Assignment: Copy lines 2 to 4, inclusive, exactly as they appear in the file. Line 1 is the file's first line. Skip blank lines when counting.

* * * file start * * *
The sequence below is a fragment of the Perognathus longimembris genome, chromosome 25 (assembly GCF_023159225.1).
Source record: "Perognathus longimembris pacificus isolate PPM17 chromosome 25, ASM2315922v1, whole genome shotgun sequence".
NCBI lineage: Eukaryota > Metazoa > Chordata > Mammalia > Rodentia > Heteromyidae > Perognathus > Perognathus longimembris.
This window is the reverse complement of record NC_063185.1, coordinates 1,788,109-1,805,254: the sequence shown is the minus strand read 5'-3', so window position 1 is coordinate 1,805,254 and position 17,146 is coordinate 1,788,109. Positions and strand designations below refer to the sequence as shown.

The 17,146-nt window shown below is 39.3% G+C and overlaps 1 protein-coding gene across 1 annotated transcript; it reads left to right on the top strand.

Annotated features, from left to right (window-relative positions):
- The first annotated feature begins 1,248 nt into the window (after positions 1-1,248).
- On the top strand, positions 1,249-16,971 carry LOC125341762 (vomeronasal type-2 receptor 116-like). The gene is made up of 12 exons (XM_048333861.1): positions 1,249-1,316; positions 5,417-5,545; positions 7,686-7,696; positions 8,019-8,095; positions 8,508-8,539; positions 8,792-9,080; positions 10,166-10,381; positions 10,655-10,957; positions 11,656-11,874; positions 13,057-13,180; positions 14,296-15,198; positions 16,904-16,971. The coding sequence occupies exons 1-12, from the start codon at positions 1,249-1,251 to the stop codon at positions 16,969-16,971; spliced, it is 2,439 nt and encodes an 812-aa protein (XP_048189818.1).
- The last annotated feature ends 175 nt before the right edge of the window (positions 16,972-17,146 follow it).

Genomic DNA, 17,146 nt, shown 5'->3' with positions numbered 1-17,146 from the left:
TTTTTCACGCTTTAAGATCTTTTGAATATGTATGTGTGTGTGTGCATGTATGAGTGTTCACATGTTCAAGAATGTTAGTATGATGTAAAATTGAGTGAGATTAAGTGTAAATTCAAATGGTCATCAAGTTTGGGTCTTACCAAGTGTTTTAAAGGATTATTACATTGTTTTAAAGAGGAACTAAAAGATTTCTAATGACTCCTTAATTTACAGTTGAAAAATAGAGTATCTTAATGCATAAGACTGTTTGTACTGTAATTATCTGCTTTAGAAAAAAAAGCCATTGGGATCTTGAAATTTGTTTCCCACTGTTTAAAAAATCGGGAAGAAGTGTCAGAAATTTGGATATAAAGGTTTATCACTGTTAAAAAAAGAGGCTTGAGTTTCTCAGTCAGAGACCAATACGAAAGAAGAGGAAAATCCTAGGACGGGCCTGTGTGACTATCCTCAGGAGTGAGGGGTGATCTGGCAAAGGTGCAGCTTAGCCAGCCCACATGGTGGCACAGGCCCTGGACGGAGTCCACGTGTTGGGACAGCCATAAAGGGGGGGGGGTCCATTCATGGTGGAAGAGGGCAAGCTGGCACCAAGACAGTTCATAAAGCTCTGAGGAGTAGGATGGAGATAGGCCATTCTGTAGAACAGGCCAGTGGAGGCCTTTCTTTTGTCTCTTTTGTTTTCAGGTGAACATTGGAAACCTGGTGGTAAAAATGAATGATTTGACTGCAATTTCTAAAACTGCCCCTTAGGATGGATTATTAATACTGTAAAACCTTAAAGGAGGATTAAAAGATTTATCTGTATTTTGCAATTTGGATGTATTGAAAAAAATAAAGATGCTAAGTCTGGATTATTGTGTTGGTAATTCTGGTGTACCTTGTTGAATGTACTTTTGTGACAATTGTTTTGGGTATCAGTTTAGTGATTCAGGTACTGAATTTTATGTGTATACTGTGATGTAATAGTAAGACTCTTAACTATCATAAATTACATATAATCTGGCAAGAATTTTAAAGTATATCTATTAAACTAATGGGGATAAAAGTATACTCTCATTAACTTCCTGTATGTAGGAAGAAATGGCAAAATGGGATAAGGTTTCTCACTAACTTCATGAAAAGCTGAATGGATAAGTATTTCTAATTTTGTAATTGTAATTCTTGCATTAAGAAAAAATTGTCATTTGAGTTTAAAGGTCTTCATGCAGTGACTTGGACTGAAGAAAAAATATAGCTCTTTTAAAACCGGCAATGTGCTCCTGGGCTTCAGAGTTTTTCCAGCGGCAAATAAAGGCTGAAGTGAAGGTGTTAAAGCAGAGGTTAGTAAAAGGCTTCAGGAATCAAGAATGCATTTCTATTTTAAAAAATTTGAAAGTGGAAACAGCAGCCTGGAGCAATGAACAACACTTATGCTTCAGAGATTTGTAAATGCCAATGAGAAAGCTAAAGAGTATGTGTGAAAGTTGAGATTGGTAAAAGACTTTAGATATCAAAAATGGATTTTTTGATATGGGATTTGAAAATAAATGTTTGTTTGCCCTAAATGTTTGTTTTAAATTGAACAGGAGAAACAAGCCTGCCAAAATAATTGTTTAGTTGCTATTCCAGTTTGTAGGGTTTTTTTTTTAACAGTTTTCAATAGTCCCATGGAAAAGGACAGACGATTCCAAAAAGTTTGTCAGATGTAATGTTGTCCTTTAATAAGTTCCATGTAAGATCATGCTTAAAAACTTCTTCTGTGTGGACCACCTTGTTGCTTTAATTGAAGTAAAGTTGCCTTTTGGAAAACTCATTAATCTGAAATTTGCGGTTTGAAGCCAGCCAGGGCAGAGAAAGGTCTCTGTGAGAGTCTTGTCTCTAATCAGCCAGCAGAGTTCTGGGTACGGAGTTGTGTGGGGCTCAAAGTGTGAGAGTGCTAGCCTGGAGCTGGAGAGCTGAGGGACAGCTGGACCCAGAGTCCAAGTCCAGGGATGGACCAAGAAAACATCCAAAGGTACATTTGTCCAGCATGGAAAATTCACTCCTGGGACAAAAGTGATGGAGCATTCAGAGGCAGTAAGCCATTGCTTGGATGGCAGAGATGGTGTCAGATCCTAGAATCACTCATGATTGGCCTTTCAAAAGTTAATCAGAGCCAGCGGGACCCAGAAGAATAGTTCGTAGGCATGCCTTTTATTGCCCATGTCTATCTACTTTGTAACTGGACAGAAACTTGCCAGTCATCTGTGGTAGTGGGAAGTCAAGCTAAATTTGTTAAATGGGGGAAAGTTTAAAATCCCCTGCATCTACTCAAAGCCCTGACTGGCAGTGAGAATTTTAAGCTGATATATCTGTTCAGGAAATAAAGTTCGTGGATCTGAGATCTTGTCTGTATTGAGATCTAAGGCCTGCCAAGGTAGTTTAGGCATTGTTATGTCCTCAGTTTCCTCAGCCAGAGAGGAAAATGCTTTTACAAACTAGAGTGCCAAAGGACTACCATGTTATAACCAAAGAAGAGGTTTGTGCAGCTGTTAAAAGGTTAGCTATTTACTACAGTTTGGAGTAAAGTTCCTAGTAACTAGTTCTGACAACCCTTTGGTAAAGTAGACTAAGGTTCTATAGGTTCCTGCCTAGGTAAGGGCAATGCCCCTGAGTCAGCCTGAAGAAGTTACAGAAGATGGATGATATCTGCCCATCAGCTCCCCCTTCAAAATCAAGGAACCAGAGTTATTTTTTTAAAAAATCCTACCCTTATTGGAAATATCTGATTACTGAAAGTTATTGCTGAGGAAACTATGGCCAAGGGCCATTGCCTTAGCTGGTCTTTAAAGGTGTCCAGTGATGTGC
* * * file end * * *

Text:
Source record: "Perognathus longimembris pacificus isolate PPM17 chromosome 25, ASM2315922v1, whole genome shotgun sequence".
NCBI lineage: Eukaryota > Metazoa > Chordata > Mammalia > Rodentia > Heteromyidae > Perognathus > Perognathus longimembris.
This window is the reverse complement of record NC_063185.1, coordinates 1,788,109-1,805,254: the sequence shown is the minus strand read 5'-3', so window position 1 is coordinate 1,805,254 and position 17,146 is coordinate 1,788,109. Positions and strand designations below refer to the sequence as shown.